August 5th, 2011
Our TEM Lab project is nearing an end and although we still have one week left in Ghana and plenty of work to do, I have begun to reflect on the fantastic experience had thus far. Despite some speed-bumps along the way (thank you bacteria and weak stomach), the project has been interesting and my time in Ghana has been insightful.
Although I never imagined that I would work on a project in Ghana (until a few months ago when I was told: “You will be working on a project in Ghana.”), I have enjoyed having the opportunity to experience a new culture and surrounding with my team. This is not to say that I haven’t missed certain things from home or complained during our time here (sorry Team, even I am fallible). Nevertheless, I am extremely grateful for the amazing experience that TEM Lab has offered me and am happy to have been on a team with four other fantastic people (currently, Brody is patting me on the back and telling me that I am fantastic too – thanks Brody!).
It has been a great experience working with a client in an emerging market as well. Working with an organization in Ghana has definitely provided me insight into how difficult it can be to run a business in a place where information can be difficult to access and infrastructure is unreliable – before our trip, Professor Finney alerted us to the potential institutional voids that we may face in a developing market – yet, despite some of the difficulties associated with running a business in Ghana, things get done and people succeed. Hopefully, our team can be of assistance to CVSI/PALMS/MOFIL and help them to be successful.
Ghana is the first African country that I have been to and I am inspired to see more of the continent. An unfortunate aspect of our trip has been the lack of time to explore Ghana or the rest of Africa, but certainly, I will see more in the future. But before then, I will be back in Glendale enjoying the 120º F dry heat and the greatest density of strip malls and fast-food joints available in the world; unfortunately, none of them will have banku, fufu, red-red or meat-sticks… Well, they may have those.
August 4th, 2011
Living in a cushy ex-pat villa can be nice, but it can also be deceptive. The security gates may keep thieves out, but they in turn rob you of the realities of Ghanaian life. Don’t get me wrong, life here can be harsh: abandoned houses with squatter families are around every corner, and the air in the cities is so thick with soot and grime that you feel you’ve added a layer to your skin and taken a year off your life. But a few Sundays ago I had the rare opportunity to walk right into the alternative reality of Ghanaian life: the magic of its culture and people.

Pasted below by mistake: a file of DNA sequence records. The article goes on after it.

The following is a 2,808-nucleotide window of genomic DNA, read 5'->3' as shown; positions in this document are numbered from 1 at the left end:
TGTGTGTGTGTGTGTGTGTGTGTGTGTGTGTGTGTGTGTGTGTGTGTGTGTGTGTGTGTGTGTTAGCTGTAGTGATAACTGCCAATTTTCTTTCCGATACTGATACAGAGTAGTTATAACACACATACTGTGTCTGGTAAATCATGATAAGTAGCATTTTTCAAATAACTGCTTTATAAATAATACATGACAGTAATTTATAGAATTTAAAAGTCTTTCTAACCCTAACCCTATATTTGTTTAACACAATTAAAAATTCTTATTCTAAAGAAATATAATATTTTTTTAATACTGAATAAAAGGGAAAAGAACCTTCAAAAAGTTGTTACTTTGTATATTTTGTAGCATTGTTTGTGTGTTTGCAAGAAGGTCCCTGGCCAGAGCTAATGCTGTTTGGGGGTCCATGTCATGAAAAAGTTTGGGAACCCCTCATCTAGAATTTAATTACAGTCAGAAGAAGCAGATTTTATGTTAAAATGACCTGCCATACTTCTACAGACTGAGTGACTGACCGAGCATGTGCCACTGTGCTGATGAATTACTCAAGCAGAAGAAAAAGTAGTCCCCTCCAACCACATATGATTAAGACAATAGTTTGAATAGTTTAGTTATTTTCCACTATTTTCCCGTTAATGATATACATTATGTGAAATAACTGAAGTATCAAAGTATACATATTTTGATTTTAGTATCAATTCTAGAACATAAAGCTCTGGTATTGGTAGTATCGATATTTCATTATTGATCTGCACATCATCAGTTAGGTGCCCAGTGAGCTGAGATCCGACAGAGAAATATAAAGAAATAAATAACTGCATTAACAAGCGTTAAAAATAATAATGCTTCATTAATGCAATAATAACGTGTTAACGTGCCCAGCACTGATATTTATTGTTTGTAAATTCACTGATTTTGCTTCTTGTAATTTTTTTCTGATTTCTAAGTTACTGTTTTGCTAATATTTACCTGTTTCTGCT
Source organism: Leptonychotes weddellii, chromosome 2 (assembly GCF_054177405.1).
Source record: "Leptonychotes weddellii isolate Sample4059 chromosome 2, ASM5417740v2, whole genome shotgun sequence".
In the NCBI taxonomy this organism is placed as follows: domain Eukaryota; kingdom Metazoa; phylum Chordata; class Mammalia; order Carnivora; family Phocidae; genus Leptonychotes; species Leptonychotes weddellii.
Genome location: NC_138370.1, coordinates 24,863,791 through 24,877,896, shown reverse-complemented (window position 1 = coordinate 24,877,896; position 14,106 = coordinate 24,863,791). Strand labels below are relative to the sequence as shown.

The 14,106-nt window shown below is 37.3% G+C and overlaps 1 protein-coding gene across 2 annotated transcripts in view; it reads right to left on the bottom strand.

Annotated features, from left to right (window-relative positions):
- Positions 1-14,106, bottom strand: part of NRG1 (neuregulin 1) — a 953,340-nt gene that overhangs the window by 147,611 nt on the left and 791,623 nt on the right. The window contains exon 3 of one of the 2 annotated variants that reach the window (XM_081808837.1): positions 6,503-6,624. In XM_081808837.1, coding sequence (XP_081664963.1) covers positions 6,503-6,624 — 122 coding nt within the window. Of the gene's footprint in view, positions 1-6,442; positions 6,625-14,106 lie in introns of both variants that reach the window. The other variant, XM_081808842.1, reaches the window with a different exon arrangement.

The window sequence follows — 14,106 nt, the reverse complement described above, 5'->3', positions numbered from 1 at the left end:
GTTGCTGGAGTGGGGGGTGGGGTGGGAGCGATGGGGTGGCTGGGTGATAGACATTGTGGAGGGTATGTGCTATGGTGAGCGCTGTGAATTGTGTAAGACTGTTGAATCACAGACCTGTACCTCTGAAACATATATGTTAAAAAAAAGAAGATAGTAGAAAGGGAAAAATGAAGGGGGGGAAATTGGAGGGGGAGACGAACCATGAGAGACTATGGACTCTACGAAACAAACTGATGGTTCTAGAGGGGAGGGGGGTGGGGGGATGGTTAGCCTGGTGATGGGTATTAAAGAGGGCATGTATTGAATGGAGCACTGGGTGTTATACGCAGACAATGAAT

Dying to escape the ignorant bliss we had created inside the walls of our villa, I called up a friend on a whim and we decided to meet at a local coffee shop. Grateful to be doing something, but not expecting anything wild to come up, we sat chatting casually until we got a phone call from his friend who sounded like he was directly in the midst of a carnival – so of course we asked if we could join the party. A three cedi cab ride later we arrived at a huge crowd of people standing in a circle with the sound of pounding drums, clapping hands, cowbells clanging and female wails beckoning from the middle. We stood on tiptoes to peer in and through broken communication we came to find out that the chief of the local village was celebrating the birth of his twin boys and so had invited the chiefs from all around to this grand celebration. It’s hard to explain the energy that was erupting from that circle. Dozens of men in traditional garb pounding on every type of African drum with other instruments chiming in and the group in the center performing a dance that told a story. We stood in the back in awe – until all of a sudden we were recognized as obrunis and all eyes were on my friend and I. Suddenly we were pulled forward through the crowd and were given front row seats to the show; literally, they insisted on seats even though everyone else was standing. We were even moved to the head stage next to the chiefs! This went on for some time, with magic tricks and fire eating and members of the crowd brought out to dance – an incredible experience. Soon it was wrapping up and we met with the friend who had originally notified us of the celebration. He’s a professional photographer and was personally requested by the chief to photograph the event, so he needed to return to the chief’s house to pick up some of his belongings. As a group, we were escorted to the village center – how amazing!! The village itself was a site to see, but to make a long story short, we were invited as guests of honor by the chief so we watched what seemed like various soothsayers, village shamans and bards telling stories through song, singing praises to the chief and telling peoples’ fortunes. With the help of a village translator, the chief expressed his gratitude to our friend the photographer for helping to share his story. I later learned that the village we were in was a tribe from the north that transplanted to Accra, but was unrecognized by the government and therefore an ignored population.